Schembri defends ‘gentleman’ Michael Falzon, dismisses corruption accusation

Newly appointed planning parliamentary secretary Deborah Schembri says Gaffarena scandal was direct consequence of inadequate planning laws, says Gaffarena scandal was a ‘mistake’ not ‘corruption’

Newly appointed junior minister Deborah Schembri has leapt to the defence of her predecessor, Michael Falzon, insisting that the former parliamentary secretary for lands is a “gentleman” and was not guilty of corruption.

“Michael Falzon is a gentleman and in no way do I think that what happened should diminish his qualities. Mistakes happen … Things did happen under his watch but he paid for them and that in itself is a sign of gentlemanly behaviour,” Schembri said in an interview with The Sunday Times of Malta.

Falzon resigned after the Auditor General declared that he had colluded with officials of the Government Property Department and businessman Mark Gaffarena in the expropriation of a palazzo in Old Mint Street. Falzon has since mounted a spired defence, accusing the National Audit Office of a “politically motivated attack” and “a work of political revenge.”

Insisting that Gaffarena’s fast-tracked expropriations were tantamount to a “mistake” and not “corruption,” Schembri argued that the scandal was not a direct consequence of the familiarity between the Gaffarenas and politicians or Gaffarena’s power.

Rather, Schembri blamed the structure in place at the Lands Department, claiming that the “structure allowed anyone with bad intentions to abuse the system without restraint.”

Particularly, she explained that the lack of legal guidelines on how to carry out a land valuation and the lack of definition as to what constitutes ‘public purpose’ would have changed matters.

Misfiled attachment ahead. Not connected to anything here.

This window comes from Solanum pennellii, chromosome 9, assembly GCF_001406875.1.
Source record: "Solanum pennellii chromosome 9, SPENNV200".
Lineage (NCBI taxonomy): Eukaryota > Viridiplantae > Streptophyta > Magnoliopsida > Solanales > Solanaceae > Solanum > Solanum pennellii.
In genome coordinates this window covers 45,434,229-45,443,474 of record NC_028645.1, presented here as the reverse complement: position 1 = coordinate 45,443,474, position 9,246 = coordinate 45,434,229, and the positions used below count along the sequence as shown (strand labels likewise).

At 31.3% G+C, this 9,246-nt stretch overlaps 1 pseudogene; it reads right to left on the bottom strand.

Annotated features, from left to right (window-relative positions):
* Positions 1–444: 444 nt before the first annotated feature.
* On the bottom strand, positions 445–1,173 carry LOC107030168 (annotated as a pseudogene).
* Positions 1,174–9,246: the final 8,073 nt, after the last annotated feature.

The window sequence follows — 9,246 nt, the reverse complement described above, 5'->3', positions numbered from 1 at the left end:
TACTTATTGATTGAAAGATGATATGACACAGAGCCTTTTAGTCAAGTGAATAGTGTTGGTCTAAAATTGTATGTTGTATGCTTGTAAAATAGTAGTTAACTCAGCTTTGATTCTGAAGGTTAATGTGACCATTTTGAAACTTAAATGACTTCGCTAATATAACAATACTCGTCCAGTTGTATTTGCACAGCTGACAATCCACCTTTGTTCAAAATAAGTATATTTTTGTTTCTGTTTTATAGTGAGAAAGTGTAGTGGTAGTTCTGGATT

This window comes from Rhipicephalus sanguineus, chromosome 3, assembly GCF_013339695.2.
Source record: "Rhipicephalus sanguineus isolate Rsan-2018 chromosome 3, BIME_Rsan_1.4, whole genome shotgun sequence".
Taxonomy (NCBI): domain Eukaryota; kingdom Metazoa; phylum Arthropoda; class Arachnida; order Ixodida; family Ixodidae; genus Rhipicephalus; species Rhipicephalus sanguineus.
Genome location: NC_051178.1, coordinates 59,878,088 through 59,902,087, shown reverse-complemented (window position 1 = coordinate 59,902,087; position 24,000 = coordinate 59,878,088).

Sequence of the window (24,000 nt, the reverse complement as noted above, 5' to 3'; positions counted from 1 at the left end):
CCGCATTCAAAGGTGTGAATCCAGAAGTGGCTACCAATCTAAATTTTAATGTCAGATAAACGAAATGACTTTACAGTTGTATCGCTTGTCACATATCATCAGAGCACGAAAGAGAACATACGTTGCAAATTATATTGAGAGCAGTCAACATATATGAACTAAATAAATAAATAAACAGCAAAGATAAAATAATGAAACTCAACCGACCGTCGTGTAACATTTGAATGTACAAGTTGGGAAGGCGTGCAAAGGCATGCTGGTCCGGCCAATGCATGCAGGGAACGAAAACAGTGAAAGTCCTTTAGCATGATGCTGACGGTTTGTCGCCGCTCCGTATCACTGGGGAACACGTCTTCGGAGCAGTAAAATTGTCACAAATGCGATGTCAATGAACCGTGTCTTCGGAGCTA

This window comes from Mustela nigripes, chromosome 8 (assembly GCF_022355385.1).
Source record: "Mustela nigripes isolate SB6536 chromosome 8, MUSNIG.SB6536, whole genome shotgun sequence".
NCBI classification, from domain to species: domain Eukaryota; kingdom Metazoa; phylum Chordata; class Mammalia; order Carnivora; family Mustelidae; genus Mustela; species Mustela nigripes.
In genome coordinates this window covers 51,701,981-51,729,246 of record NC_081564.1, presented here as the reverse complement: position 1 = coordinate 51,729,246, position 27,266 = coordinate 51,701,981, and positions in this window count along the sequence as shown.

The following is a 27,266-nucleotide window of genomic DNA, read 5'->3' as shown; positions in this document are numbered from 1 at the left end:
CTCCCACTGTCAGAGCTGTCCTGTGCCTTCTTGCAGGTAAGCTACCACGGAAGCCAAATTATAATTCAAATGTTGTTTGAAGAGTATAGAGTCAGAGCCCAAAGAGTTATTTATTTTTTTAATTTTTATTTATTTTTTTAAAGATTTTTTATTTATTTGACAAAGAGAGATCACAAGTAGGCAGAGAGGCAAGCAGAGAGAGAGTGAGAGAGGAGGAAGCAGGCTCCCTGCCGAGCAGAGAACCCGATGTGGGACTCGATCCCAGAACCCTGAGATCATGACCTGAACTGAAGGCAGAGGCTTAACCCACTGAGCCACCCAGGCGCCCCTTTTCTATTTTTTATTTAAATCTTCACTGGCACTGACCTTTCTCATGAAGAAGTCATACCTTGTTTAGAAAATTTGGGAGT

“This does not mean that nobody would try and break the law. But a clear law would leave no space for ambiguity and anybody would be able to contest the decision … The current law provides such a wide definition of public purpose that it is difficult to dispute any reasons given. Public purpose should be a very well defined section in the law. Uncertainty at law is a major problem,” Schembri said.

The junior minister also argued that she did not see anything wrong in Gaffarena choosing the lands he wanted as part of the expropriation deal, claiming that this option should be made available to everyone as “it is the least that can be done by the state in return for taking your hard-earned house.”

Questioned on whether she will be asking the Malta Environmental and Planning Authority (MEPA) to reconsider the building permit issued to parliamentary secretary Ian Borg, Schembri – the junior minister responsible for lands and MEPA – argued that there is nothing on which she should ask MEPA to investigate.

Notwithstanding the fact that an Ombudsman report found that Borg had employed “devious” methods to acquire a permit for his Dingli house, the newly appointed parliamentary secretary remained adamant and claimed that Borg had not committed anything illegal.

“As a lawyer I have seen a lot of situations where individuals give somebody else the mandate to act on their behalf. This is legal. It does not make sense to me that Ian Borg is being accused of being devious by going down this road, implying he wanted to hide his name for some reason or another, and at the same time accusing him of obtaining the permit of because who he is. I believe the case was overblown,” she said.

Just a week into her new role as the parliamentary secretary responsible for lands and the Malta Environmental and Planning Authority, the junior minister will undoubtedly have her hands full as the government announced radical changes in the law and structures in place at the Lands Department.

She explained that the secret to success is to strike a balance between the interests of environmentalists and developers, and that the demerger of MEPA was a step forward because it strengthened the hand of environmentalists.

However, the Prime Minister’s plans to revamp the Lands Department have been downplayed by the Nationalist Party, with Opposition MP Ryan Callus claiming that it will not be enough to prevent future incidents of corruption and abuse.